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New PBSC dental and medical building breaks ground in Loxahatchee Groves

Updated: Sep 4, 2023

Ground breaking ceremony for the new Dental & Medical Services Technology Building at the Palm Beach State College Loxahatchee Groves campus. [Photo by Palm Beach State College]

Palm Beach State College broke ground on a $50 million, four-story, 83,500-square-foot building for medical and dental technology programs at its Loxahatchee Groves campus May 16.

More than 150 guests, including local officials and current and former college administrators, attended the ceremony as part of the college’s 90th anniversary celebrations.

Construction begins next month and is due to be completed in February 2025. The building, part of the Frank DiMino Center for Medical Innovation, is to start hosting classes that fall.

“It’s the foundation of our dental program that brought us here today,” college President Ava Parker said at the groundbreaking. “That was a program we wanted to expand and modernize and make available to more members of our community.”

The Loxahatchee Groves campus opened in 2017 on about 75 acres on Southern Boulevard west of B Road. Many of the programs there focus on health sciences. The campus has grown from 700 students to 6,000.

When the campus opened with one building, a second was already designed, signaling a commitment from Palm Beach State College to bring its dental plan to the central-western part of the county, said Kimberly Lancaster, the Loxahatchee Groves campus administrator and academic dean.

“It was just a matter of funding,” she said.

The building will have 12 chairs for the dental assistant program, 24 chairs for dental hygiene and six radiology chairs, plus 24 dental simulation stations. It will offer low-cost preventive dental care, as well as advanced training for licensed dentists and hygienists, Lancaster said.

The college partners with Atlantic Coast Dental Research Clinic, based in South Florida, for lab services and training, she said, adding that the program and lab designs owe much to Ed Willey, the dean of health sciences.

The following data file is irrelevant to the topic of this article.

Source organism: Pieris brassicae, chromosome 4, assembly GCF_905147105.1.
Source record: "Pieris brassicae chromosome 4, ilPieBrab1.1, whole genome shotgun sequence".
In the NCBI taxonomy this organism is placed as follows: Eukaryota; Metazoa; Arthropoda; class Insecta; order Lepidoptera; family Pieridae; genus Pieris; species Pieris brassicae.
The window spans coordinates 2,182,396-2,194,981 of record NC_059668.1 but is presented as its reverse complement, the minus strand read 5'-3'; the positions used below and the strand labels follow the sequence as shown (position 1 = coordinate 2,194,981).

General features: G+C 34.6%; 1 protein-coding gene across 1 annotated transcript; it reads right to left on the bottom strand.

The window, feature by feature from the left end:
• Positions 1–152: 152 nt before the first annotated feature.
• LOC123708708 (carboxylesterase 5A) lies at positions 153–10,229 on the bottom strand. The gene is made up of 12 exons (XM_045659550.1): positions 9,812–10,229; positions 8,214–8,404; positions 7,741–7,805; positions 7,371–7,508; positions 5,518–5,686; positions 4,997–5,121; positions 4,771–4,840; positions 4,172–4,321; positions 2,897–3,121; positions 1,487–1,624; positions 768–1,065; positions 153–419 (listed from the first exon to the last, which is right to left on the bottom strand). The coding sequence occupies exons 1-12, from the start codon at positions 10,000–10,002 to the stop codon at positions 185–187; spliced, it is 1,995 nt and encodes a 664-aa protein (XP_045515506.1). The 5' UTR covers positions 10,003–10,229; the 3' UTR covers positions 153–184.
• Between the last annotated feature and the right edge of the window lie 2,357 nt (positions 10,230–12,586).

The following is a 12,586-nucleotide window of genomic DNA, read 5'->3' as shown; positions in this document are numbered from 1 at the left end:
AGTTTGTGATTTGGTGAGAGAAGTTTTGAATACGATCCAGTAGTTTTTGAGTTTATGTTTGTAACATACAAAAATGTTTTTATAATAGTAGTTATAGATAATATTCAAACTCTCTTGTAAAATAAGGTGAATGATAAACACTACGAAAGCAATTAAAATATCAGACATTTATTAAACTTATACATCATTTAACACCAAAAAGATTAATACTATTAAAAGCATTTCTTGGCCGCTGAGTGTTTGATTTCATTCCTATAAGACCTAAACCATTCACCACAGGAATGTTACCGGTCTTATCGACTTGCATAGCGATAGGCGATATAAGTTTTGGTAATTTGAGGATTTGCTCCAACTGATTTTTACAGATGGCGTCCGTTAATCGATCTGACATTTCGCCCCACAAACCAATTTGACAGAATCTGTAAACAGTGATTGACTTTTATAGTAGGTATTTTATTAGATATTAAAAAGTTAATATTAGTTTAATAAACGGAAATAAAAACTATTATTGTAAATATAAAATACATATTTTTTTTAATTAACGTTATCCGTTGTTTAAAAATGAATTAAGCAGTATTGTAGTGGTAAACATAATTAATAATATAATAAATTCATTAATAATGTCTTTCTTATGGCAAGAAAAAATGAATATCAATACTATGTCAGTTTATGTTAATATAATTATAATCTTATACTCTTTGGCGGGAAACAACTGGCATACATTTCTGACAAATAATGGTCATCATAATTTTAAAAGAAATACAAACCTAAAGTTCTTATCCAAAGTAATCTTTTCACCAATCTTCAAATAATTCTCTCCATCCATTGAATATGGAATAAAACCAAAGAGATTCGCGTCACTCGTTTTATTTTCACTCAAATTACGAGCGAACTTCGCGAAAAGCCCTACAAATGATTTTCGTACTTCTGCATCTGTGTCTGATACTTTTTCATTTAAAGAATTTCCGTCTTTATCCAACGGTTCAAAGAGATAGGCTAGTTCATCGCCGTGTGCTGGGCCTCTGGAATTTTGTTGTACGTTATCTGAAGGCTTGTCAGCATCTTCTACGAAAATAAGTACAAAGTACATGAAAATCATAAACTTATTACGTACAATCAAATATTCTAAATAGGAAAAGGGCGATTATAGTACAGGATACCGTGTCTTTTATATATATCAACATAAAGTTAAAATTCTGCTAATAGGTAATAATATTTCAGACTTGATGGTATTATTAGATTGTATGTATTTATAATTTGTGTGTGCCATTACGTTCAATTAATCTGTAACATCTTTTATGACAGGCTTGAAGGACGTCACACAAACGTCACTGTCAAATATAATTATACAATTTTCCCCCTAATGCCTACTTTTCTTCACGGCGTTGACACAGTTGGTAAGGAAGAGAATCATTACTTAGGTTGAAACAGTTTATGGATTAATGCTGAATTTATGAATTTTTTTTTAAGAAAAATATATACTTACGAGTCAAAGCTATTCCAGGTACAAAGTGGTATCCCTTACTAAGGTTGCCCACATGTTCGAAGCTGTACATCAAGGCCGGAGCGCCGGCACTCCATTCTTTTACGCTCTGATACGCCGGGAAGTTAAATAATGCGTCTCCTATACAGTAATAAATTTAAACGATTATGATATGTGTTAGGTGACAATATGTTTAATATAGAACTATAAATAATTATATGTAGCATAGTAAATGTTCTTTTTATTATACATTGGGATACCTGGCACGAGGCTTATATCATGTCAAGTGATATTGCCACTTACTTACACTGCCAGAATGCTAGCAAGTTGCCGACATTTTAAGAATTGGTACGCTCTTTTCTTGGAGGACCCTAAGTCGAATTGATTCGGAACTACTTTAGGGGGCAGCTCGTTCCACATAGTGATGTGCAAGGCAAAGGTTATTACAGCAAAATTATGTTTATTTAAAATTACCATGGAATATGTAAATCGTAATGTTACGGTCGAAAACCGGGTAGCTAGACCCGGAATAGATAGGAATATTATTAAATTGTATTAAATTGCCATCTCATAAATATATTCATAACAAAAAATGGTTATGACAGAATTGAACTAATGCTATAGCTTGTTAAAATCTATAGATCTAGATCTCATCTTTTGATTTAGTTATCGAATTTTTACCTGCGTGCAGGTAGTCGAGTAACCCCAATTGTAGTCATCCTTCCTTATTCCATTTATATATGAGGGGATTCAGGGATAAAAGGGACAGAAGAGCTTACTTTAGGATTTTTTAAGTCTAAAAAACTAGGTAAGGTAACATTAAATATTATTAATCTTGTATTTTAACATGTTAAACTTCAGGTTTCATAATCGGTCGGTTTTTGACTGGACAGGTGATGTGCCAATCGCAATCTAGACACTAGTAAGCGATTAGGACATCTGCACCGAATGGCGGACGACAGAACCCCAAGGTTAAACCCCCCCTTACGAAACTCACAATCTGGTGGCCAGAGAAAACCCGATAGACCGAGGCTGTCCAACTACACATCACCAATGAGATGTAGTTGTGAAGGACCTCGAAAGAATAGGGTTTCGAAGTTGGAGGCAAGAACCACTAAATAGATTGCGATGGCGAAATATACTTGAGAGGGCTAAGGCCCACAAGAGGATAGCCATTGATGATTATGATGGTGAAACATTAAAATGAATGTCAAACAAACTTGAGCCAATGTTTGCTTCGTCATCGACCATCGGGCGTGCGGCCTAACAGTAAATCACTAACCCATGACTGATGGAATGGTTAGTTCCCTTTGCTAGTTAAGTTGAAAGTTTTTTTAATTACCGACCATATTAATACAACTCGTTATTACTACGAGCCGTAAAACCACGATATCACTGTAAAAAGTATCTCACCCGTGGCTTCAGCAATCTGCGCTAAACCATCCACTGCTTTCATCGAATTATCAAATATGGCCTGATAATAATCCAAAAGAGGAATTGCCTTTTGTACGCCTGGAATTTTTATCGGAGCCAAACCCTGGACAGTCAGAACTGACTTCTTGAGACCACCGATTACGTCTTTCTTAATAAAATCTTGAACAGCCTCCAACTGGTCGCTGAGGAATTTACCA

“It’s going to allow the program that we currently have to grow and expand, and it just so happens that we’re doing it in a place that is the fastest-growing place in Palm Beach County,” Lancaster said of the Southern Boulevard corridor north through Westlake.

The college’s dental assisting and dental hygiene programs have 100% job placement rates, she said.

The vision for the Dental & Medical Services Technology Building began when Dennis Gallon was the college president and became reality under Parker’s leadership, Lancaster said. “She has been instrumental in navigating the nuances of Tallahassee and collaborating and having conversations with our elected officials.”

A donation from Wellington resident Frank DiMino, the namesake of the college’s medical innovation center, helped put the college over the top as it sought money from the state. Local and state officials worked together to secure $25 million in the state’s budget last year. Previously, the state designated $5 million for the project.

“Getting that $25 million was very important,” former state Rep. Matt Willhite said at the groundbreaking. “We are really in the center of the county right now for the growth that’s coming here. The communities around us are going to need dental care.”

The building also will enable Palm Beach State to offer science courses that aren’t available now in Loxahatchee Groves because of a lack of wet labs, she said. Students then will be able to complete all of their general education requirements in Loxahatchee Groves.

The college also will be able to expand programs including agricultural business, whose classrooms are at capacity, Lancaster said.

Among those who attended the groundbreaking were Loxahatchee Groves Mayor Laura Danowski and Vice Mayor Robert Shorr, Wellington Mayor Anne Gerwig and Vice Mayor Michael Napoleone, Westlake Mayor JohnPaul O’Connor, and Palm Beach County Commissioner Sara Baxter.

“We set out on this journey almost seven years ago, with the purchase of the lands and the first building,” Lancaster said, “and I think that we’re showing that there is a continued commitment to growth from the college in that area to better serve Palm Beach County and to bring programs to that campus and to all of our campuses really.”


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